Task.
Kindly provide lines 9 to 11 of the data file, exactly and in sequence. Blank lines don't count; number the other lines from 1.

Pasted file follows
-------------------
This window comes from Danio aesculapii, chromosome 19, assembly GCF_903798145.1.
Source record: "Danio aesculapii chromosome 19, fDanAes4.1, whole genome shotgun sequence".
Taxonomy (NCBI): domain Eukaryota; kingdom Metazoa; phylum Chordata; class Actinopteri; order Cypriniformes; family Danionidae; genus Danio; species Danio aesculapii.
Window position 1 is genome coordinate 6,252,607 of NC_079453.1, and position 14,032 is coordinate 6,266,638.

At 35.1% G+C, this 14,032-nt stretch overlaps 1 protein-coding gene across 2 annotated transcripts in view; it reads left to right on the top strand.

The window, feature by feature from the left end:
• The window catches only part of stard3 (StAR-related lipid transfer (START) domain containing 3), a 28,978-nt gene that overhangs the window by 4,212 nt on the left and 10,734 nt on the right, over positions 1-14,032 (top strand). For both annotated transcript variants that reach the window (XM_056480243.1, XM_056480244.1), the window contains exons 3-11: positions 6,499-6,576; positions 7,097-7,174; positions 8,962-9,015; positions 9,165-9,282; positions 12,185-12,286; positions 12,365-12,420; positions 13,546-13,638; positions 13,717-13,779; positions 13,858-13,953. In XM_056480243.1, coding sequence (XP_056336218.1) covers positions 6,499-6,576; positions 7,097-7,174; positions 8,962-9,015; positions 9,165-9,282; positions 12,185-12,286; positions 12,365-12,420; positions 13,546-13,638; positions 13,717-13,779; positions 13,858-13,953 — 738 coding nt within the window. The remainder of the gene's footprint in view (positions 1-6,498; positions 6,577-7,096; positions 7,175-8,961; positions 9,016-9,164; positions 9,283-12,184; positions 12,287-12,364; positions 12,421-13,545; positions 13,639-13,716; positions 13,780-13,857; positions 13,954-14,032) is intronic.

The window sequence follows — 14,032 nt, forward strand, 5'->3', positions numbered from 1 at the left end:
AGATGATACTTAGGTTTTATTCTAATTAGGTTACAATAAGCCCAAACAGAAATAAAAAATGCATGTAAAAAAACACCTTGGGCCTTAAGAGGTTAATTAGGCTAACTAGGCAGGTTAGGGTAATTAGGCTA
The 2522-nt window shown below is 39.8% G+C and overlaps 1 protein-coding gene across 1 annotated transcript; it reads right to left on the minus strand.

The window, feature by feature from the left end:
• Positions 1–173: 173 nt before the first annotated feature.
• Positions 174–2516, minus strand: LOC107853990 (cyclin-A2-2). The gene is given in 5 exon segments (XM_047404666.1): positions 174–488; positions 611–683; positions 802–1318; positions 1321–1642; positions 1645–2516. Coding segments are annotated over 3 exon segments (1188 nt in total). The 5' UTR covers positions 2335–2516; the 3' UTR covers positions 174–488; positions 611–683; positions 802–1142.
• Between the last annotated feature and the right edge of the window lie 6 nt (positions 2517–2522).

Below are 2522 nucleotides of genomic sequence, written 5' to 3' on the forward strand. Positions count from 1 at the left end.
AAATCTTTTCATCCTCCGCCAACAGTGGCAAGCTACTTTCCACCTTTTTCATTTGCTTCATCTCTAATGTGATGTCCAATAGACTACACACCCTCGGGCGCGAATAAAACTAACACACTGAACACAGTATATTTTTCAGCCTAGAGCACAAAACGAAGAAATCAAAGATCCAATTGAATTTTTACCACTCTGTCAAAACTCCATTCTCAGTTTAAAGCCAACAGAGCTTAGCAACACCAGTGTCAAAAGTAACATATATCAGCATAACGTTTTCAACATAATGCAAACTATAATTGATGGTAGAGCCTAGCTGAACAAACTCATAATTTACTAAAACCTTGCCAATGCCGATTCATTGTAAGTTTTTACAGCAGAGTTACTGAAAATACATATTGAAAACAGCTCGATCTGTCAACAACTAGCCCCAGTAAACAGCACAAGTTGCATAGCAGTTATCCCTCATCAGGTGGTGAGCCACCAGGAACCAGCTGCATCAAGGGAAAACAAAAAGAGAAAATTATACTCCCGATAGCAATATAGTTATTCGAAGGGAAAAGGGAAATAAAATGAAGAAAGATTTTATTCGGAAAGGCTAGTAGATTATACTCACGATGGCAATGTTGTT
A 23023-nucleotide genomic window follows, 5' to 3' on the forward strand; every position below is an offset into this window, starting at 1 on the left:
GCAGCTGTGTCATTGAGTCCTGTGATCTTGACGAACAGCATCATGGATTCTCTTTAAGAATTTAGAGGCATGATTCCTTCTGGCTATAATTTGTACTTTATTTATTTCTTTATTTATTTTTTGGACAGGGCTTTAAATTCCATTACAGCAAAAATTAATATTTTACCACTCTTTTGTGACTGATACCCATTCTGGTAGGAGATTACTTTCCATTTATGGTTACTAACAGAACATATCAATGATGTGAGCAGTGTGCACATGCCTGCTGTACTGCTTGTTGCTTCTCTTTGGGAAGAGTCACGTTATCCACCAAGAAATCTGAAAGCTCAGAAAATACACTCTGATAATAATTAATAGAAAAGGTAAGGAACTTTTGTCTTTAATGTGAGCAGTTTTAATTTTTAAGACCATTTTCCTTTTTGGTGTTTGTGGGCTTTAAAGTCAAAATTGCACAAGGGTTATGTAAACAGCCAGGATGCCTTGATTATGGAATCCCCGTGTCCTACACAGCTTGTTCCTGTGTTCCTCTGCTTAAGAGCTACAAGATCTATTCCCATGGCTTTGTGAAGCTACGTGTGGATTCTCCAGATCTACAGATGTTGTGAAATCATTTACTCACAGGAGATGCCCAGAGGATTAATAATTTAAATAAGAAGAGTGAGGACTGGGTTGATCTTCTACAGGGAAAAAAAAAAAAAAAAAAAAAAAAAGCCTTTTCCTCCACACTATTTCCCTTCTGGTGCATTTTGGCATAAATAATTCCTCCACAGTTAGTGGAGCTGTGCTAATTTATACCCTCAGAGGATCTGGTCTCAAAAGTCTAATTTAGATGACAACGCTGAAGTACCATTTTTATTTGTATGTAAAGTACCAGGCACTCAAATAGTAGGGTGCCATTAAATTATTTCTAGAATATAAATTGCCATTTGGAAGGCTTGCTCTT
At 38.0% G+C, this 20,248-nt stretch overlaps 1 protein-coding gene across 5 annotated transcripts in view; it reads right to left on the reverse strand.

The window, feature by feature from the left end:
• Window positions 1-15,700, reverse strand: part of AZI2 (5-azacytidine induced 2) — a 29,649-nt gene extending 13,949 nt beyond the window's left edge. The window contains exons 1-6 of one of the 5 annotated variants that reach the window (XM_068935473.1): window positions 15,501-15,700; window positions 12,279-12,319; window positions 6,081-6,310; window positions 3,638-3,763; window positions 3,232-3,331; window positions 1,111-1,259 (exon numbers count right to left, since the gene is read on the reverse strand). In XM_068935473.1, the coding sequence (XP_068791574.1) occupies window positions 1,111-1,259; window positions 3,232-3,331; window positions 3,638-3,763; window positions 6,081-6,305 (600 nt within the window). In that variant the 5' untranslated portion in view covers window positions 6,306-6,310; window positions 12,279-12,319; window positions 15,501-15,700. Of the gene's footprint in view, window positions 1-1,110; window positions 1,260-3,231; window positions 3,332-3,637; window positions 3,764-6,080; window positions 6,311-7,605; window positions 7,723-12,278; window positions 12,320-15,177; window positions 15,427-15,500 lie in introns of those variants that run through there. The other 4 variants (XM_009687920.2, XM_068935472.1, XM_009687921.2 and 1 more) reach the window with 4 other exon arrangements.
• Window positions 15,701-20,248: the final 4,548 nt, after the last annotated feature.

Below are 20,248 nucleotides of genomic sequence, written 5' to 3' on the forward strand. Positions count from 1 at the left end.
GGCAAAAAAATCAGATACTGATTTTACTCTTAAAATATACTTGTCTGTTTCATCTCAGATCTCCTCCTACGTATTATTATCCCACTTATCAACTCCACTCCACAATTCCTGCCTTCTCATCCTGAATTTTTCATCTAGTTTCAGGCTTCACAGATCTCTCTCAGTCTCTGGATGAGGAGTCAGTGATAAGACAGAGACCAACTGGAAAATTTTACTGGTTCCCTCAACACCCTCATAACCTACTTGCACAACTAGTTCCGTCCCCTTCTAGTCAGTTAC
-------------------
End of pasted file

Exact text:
AGATGATACTTAGGTTTTATTCTAATTAGGTTACAATAAGCCCAAACAGAAATAAAAAATGCATGTAAAAAAACACCTTGGGCCTTAAGAGGTTAATTAGGCTAACTAGGCAGGTTAGGGTAATTAGGCTA
The 2522-nt window shown below is 39.8% G+C and overlaps 1 protein-coding gene across 1 annotated transcript; it reads right to left on the minus strand.

The window, feature by feature from the left end: